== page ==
Iran: Saudi crown prince a delusional, naive person
Iran Press TV
Thu Mar 15, 2018 06:44PM
The spokesman of Iran's Foreign Ministry says Saudi Crown Prince Mohammad bin Salman is a "delusional naive person," who has no idea of politics apart from bitter talk that emanates from lack of foresight.
Bahram Qassemi made the comments on Thursday in reaction to Bin Salman's remarks in an interview with the CBS news channel in which he said Saudi Arabia would take quick steps to develop nuclear bombs if Iran does so.
"His remarks do not deserve a response, because he is a delusional naive person, who never talks, but with lies and bitterness and has no idea of politics, but to use untimely strong words due to lack of foresight," Qassemi noted.
The official added, "The Islamic Republic of Iran shows respect for all its neighbors and various countries and nations regardless of their area, military and economic power, and even their credit inside and outside their borders, and has always thought about having a powerful, secure and stable region instead of simply a powerful country."
Therefore, he added, Iran invites all regional countries, especially some ill-wishers and obstinate enemies to dialogue and tolerance on the basis of the rationality that emanates from its culture and ancient civilization and with an eye to expediencies of the Islamic world in order to promote peace, stability and security in the region and the world.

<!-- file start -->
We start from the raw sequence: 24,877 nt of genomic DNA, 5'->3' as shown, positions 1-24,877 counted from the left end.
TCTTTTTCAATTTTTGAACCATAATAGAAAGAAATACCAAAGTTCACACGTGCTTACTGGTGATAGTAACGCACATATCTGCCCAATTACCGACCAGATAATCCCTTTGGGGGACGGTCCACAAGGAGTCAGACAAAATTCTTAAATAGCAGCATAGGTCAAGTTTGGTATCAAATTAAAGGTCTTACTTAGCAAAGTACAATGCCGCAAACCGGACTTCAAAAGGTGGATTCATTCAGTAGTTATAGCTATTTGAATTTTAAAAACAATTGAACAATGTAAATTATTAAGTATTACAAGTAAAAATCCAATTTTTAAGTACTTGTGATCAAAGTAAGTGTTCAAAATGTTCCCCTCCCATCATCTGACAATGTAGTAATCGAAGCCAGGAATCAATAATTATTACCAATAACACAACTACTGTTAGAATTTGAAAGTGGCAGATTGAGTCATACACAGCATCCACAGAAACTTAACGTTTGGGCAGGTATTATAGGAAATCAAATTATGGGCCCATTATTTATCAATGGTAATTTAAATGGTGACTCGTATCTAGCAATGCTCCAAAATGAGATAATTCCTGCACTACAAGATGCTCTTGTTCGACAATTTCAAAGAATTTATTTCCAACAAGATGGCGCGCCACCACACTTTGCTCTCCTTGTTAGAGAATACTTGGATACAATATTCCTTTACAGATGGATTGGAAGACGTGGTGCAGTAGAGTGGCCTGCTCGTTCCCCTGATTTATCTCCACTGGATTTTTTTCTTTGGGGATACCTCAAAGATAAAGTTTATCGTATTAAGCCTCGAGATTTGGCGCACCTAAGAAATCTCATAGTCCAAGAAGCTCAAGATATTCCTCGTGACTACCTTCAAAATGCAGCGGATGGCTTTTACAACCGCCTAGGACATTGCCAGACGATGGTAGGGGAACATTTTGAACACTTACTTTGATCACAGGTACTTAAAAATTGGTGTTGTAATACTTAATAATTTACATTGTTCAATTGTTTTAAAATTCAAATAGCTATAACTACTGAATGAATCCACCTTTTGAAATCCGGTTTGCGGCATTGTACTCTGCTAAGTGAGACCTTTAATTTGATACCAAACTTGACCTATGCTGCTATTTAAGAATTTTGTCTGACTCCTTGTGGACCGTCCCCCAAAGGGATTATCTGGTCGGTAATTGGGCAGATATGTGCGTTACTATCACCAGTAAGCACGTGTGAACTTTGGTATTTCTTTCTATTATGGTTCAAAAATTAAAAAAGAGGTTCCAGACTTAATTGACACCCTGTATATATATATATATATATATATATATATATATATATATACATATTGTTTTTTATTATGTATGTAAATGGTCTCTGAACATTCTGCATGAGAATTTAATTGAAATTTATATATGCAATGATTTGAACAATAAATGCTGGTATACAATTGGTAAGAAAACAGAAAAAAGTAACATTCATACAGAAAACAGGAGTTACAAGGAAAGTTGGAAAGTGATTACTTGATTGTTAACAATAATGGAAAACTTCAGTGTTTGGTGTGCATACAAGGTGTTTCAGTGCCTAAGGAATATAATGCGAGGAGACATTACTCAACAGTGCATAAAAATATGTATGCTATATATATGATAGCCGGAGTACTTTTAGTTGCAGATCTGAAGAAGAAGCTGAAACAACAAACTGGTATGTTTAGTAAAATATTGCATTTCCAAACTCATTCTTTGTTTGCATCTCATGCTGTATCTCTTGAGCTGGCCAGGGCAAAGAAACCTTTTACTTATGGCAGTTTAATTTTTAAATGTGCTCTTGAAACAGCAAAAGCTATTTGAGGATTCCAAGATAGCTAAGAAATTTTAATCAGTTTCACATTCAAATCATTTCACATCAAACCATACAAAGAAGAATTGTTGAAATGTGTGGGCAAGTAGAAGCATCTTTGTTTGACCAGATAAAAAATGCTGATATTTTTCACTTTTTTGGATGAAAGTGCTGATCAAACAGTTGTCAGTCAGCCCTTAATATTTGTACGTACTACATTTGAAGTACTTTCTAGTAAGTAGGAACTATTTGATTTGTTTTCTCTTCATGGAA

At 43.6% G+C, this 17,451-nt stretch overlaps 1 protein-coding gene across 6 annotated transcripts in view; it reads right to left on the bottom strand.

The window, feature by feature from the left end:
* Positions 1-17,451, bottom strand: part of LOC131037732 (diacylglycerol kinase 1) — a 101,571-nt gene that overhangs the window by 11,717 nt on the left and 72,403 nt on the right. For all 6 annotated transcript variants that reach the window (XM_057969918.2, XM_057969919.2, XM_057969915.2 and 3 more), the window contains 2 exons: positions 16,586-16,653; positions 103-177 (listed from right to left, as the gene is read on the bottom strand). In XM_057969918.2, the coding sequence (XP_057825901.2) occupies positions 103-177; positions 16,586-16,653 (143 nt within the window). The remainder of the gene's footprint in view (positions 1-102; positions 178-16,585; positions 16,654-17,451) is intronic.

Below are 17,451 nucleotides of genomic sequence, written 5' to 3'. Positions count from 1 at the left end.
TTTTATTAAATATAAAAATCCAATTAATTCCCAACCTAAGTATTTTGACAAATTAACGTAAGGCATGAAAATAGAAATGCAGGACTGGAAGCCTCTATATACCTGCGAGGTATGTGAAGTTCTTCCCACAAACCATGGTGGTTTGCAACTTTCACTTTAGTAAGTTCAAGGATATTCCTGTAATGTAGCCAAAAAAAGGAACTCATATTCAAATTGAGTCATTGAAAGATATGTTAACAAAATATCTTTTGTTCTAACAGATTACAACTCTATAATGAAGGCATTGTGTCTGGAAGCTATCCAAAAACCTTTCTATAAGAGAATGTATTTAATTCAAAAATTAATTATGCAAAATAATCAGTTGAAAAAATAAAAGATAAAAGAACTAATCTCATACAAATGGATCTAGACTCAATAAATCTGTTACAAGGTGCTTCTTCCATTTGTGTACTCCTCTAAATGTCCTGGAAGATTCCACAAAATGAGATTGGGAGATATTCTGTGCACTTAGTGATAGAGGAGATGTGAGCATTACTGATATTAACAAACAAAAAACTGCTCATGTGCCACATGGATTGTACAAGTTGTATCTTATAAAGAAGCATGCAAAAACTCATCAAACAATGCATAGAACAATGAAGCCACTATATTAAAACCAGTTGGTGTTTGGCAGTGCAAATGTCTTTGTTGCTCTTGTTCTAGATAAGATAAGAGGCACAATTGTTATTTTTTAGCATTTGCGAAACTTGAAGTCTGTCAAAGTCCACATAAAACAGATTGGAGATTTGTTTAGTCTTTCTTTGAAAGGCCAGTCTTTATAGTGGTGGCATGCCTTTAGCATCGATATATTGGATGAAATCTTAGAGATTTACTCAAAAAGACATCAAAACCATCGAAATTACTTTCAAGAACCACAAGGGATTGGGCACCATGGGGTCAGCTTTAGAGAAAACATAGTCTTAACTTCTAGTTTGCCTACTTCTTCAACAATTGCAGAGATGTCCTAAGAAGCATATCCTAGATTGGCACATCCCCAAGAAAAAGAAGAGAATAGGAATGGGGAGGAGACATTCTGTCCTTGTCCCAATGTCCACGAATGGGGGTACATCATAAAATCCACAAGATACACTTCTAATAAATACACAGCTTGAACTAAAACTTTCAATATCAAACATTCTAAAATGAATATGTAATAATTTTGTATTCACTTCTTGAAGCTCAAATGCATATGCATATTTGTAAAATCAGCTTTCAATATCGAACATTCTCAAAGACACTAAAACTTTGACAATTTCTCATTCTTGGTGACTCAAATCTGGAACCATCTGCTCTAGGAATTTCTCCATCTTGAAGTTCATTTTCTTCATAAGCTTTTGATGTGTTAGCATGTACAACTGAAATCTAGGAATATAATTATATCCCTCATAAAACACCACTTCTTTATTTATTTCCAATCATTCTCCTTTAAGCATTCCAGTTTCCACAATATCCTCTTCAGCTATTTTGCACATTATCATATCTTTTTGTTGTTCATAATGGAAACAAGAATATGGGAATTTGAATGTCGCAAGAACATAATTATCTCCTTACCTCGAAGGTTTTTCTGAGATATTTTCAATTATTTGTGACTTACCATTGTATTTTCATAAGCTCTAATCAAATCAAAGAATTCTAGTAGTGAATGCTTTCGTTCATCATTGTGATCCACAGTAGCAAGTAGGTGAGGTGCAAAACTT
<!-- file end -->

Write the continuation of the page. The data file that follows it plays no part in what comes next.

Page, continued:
Referring to that part of Bin Salman's remarks about Iran's army not being among the top five armies in the Muslim world, the Iranian spokesman said a country, which has been laying siege to defenseless people of Yemen for more than three years and has come to its knees as a result of Yemenis' resistance better not talk about the size of its army and economy, continue to spend its people's money on buying "beautiful weapons" and remain importer of security, and be silent in the face of a powerful country like Iran.
By "beautiful" weapons, Qassemi was referring to US President Donald Trump's comments last June, when he said prior to his talks with the Qatari emir that their discussions would focus on "the purchase of lots of beautiful military equipment," just after concluding a deal with the Saudis for $110 billion in weaponry.
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